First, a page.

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Searching for the Ideal Expert Witness: Key Strategies for Children’s Lawyers

Diann Kelly


  • Expert witnesses play a crucial role in court cases involving children, providing structure, nuance, and affirmation to evidence presented.
  • Ideal expert witnesses typically possess at least 10 years of experience in their field, contribute to scholarly journals or books, and have a positive reputation among peers.
  • Attorneys should identify the specific expertise required for their case and utilize various resources such as legal communities, universities, scholarly journals, and professional associations to find suitable experts.
  • Expectations of an expert include being an educator, objective, a leader in their field, reliable, and capable of communicating effectively with the court.
Searching for the Ideal Expert Witness: Key Strategies for Children’s Lawyers

When preparing a case for court, you want elements that will convince the judge and jury of the merits of your case. You want evidence that will sway the court to your side on whatever issue you are litigating for your child client. Key expert witnesses can assist in that endeavor.

Expert witnesses have the profound opportunity to provide structure, nuance, and affirmation to the evidence presented before the court. But how do you secure an expert witness? Where do you look?

Characteristics of an Excellent Expert Witness

Cases involving children vary from child welfare to juvenile justice to education to child custody. Experts might weigh in on a variety of issues in these cases including placement, visitation, scientific evidence, and competence, and afford the judge and jury an opportunity to evaluate evidence or to consider the safety and best interest of the child.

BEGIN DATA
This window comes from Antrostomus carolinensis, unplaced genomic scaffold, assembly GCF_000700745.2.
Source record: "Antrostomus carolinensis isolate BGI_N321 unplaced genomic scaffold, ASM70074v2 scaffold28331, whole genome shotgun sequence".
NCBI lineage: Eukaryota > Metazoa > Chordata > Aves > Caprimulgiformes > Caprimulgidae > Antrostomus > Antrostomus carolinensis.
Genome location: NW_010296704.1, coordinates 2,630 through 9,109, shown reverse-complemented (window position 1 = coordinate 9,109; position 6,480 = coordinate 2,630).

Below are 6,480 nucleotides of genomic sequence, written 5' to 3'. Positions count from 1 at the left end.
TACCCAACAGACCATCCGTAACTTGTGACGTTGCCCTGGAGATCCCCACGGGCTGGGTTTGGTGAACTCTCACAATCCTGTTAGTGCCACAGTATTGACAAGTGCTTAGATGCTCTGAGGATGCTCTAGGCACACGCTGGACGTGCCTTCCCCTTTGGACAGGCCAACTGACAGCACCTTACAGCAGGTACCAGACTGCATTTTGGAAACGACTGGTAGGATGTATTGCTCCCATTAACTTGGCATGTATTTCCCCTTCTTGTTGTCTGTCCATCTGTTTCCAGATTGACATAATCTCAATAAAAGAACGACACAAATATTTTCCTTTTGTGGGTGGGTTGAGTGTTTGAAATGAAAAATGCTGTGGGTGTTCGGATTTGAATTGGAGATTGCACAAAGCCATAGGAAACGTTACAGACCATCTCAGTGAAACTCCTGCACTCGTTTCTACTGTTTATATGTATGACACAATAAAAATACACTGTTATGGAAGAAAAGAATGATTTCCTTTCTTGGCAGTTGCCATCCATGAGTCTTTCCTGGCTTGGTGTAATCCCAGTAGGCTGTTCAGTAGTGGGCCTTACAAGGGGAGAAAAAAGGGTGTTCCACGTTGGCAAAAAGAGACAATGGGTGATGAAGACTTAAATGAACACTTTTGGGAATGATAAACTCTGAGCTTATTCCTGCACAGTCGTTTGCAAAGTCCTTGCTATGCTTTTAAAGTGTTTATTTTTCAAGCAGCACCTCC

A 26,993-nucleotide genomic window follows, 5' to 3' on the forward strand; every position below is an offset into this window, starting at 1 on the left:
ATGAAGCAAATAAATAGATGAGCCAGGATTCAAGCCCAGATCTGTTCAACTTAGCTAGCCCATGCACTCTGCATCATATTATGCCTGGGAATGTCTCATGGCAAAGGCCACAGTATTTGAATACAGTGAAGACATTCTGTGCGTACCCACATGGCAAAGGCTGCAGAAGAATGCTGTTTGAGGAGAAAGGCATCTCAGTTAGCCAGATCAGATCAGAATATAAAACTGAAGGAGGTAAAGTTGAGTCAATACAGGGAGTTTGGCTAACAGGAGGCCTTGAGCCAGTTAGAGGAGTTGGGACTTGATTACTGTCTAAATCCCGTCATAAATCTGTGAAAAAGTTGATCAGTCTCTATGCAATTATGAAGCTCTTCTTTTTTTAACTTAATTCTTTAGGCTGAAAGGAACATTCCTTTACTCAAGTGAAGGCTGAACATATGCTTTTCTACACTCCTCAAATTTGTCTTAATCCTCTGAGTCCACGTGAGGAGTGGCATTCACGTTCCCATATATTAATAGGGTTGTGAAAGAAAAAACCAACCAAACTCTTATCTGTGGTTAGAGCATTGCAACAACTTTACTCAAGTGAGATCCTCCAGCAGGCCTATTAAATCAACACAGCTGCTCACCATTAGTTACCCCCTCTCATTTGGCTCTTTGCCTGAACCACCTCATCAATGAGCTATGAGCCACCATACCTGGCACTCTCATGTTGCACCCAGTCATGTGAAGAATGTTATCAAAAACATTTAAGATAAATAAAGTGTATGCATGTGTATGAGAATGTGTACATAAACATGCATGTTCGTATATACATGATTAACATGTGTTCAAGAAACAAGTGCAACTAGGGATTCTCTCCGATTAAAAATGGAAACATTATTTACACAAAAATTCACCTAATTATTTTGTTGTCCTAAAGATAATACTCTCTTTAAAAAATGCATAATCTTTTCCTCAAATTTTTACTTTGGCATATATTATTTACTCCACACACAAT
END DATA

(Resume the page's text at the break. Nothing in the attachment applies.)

Brian Cutler and Margaret Kovera’s 2011 article Expert Psychological Testimony states experts are to be objective and impartial. They are to lend their knowledge and skills to assist the judge and jury to determine the merits of the case. According to Cutler and Kovera, the expert witness should have specialized knowledge, education, and training to offer an objective expert testimony. The expert is an educator to the court—their training and skills give structure to their testimony.

According to some research, expert witnesses should have a minimum of 10 years in their field, have contributed to literary journals or books, and have a good reputation among their peers. So, when looking for an expert witness, look into their standing. What journals are they published in, and what is the journal’s impact value? What books have they written or contributed to? What organizations do they belong to, and do they have leadership roles in those organizations? These are critical elements to determining goodness-of-fit for selecting an expert witness. The attorney should put together a profile of the ideal expert and initiate a search for that candidate.

Finding an Expert Witness

Look at your case and identify the salient aspects involved. What type of case do you have? What is the issue at hand? What do you need your expert to specialize in? Do they have a strong understanding of child and adolescent development? Do they have a sub-specialty within their area of expertise?

To find an expert, you can consult other lawyers in your community, local or national list serves, experts you already have a relationship with, and local universities. You can also consult journals, for example:

Not only should you look at who is writing the peer-reviewed article, but also how often they are cited. The number of times an expert is cited speaks to the reputation and validity of the individual and their work. In addition to scholarly work, look into their bureaus and professional associations. The National Association of Social Workers as well as the American Psychological Association are instrumental in helping attorneys locate ideal experts. Finally, the Round Table Group is a resource which helps attorneys find experts.

Expectations of an Expert Witness

The expectations an attorney should have of an expert are the following:

  • the expert is an educator;
  • the expert is objective;
  • the expert is a leader or an emerging leader in the field of interest;
  • the expert is reliable in their knowledge of the subject matter; and
  • the expert is articulate and can translate professional jargon to layman's language.

Of course, the judge will determine the admissibility of an expert witness. However, it is up to the legal team to ensure the expert meets the standards required to provide an objective skilled testimony.


How do you best convince a judge and jury to support your position? Find an expert to help see the decision is the one that best benefits your child client.